Patti Soldavini

Archive for October 28th, 2012|Daily archive page

Dog Sitting Olive

In dogs, humor, lifestyle, pets, weimaraners, writing on 10/28/2012 at 6:42 pm

“Can I EAT this thing?”

A couple of weekends ago, 10 friends and relatives and I trekked down to historic Eastern State Penitentiary to experience their annual Terror Behind The Walls Halloween event. I had wanted to do this for years but wouldn’t go by myself and can’t stand driving to Philly. I feel safer driving around New York. Downtown Philly is a convoluted maze of one-way streets, roads as narrow as the birth canal, and really crappy signage. But acting as the group’s social director, I talked everyone into forking over $37 for a ticket and taking a two-hour ride. Since Olive had only recently gotten over her kennel cough, I wasn’t keen about leaving her anywhere. Luckily for me (and Olive), Katie, one of my good friend’s twenty-something year old daughter agreed to dog sit Olive. I made little trick or treat bags for everyone, filled with everything from plastic spiders and witches’ fingers to candy corn, M&M’s and topped off by one plump nutritious Royal Gala Apple. I also included a green glow necklace in each bag. In hindsight, this was a brilliant addition. By wearing them, we were able to immediately spot each other in the dark no matter where we were inside the penitentiary. Suffice to say, Terror Behind The Walls is an incredible experience. We screamed and laughed the whole way through and are still talking about it. I have been ruined. There is no way I can ever go to any other “Haunted House,” as it will never live up to this experience. Every so often, when we are standing in line, waiting to gain entrance to the “exhibit,” Olive pops into my head. I wonder what she’s doing right now. Is she behaving? Or is she barking like a nut? If you guessed the latter, you would be correct. I arrive home around 11:30pm and as I open the door to the house, am greeted by my tired but still alert poochie. “Hi Katie. Thanks for watching Olive. How was she?” “She barked a lot.” “Yeah, that’s my little nut,” I say while I drape my green glow necklace around Olive’s neck which she immediately tries to eat. She races upstairs, leaps onto the bed and closes her eyes. She’s glad I’m home. And I’m glad to see her. “Goodnight Olive.” “Goodnight Patti.”

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Jockey Itch

In dogs, humor, lifestyle, pets, weimaraners, writing on 10/28/2012 at 10:21 am

“What is this PARASITE on my back?

“NO, YOU DO NOT HAVE JOCKEY ITCH OLIVE, THAT WOULD BE IMPOSSIBLE. THIS IS YOUR HALLOWEEN COSTUME.”

Frankenstorm and Bully Sticks

In dogs, humor, lifestyle, pets, weimaraners, writing on 10/28/2012 at 10:14 am

“What’s a FRANKENSTORM?”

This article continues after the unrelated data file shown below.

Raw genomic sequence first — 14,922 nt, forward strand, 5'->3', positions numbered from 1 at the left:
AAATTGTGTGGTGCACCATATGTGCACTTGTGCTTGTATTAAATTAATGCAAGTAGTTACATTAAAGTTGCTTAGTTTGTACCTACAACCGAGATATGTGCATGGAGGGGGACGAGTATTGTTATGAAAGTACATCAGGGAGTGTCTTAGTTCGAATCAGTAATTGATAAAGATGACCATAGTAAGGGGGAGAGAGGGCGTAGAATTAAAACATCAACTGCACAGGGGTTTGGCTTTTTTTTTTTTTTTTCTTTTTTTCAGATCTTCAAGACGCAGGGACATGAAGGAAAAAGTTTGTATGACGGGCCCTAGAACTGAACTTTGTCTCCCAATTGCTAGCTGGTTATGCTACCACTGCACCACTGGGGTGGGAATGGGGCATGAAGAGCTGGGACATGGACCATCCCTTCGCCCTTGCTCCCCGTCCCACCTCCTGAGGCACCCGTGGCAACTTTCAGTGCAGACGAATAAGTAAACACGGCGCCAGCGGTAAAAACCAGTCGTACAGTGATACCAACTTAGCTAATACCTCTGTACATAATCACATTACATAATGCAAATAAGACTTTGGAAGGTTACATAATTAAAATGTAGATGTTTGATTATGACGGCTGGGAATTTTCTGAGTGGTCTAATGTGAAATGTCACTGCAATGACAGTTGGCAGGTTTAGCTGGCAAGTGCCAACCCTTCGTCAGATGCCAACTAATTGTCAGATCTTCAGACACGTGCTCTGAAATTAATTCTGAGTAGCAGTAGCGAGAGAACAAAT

Olive is paying rapt attention to the discussion among the humans at the dog park about the approaching “Frankenstorm.” Yes, that’s actually what the local paper splashed across the front page in monster-sized type on Friday. “The Rise of Frankenstorm.” It has certainly succeeded in whipping New Jersey and New York residents into a tornadic fever. There’s not a “D” battery, jug of bottled water or generator to be had in the two states about now. I had more important things to do. I had to race to the local feed store (the “candy store” to Olive) and purchase a half dozen bully sticks and a giant knucklebone. If Olive is going to have to be confined indoors for the next 24-36 hours, then this is a must or the two of us will go crazy. Indoors, the bully sticks seem to be Olive’s favorite way of burning off some of her energy. She lays on the floor in a sphinx position, stick between her paws, gnawing at that thing with the concentration of a St. Benedictine Monk transcribing ancient scrolls. She barely moves. In fact, if you saw her from the back, you might think you were watching a canine Rabbi performing a circumcision. I think she’s gotten even more protective of her treat lately because she knows that once it gets down to about three inches, I take it away from her. I used to ask her to drop it. She would reluctantly lower her head a few times and finally release it. I’d scoop up the sticky, gooey remnant and race up the stairs to dispose of it. Olive would run alongside me, jumping up repeatedly trying to snatch it from my hands. I finally wised up. Now, I just yell “biscuit,” she comes running to wherever I am, and stares at me with the bully stick hanging out of her mouth like a Havana cigar. She’s waiting to see the evidence. I hold up the biscuit. She drops the fully masticated bully stick and races toward the biscuit. “GOD, OLIVE, SOMETIMES YOU ARE SO PREDICTABLE.” I try to grab the bully twig off the floor in the same fell swoop that I offer her the biscuit, so she doesn’t see me and change course. When she’s done gobbling down the biscuit, her head richochets back and forth around the dining room looking for her bully stick, like “HEY, WHERE THE HELL DID MY BULLY STICK GO?” I’m sure one day, she’ll stop falling for this deception, but for now it still works. A week or so ago, Olive vomited downstairs and as I went to clean it up, I watched something fairly large tumble out of her mouth. It was a 2.5 inch saliva-coated bully stick that was basically teal in color, probably from being attacked by the antacids in her stomach. This is why I need to be more careful. Now, I have to watch her the way a security guard at Wal-Mart watches potential shoplifters. When the bully stick gets to about four inches, I start to rise from the chair and this is Olive’s visual cue to activate “flight” mode. She takes off like a bat out of hell.

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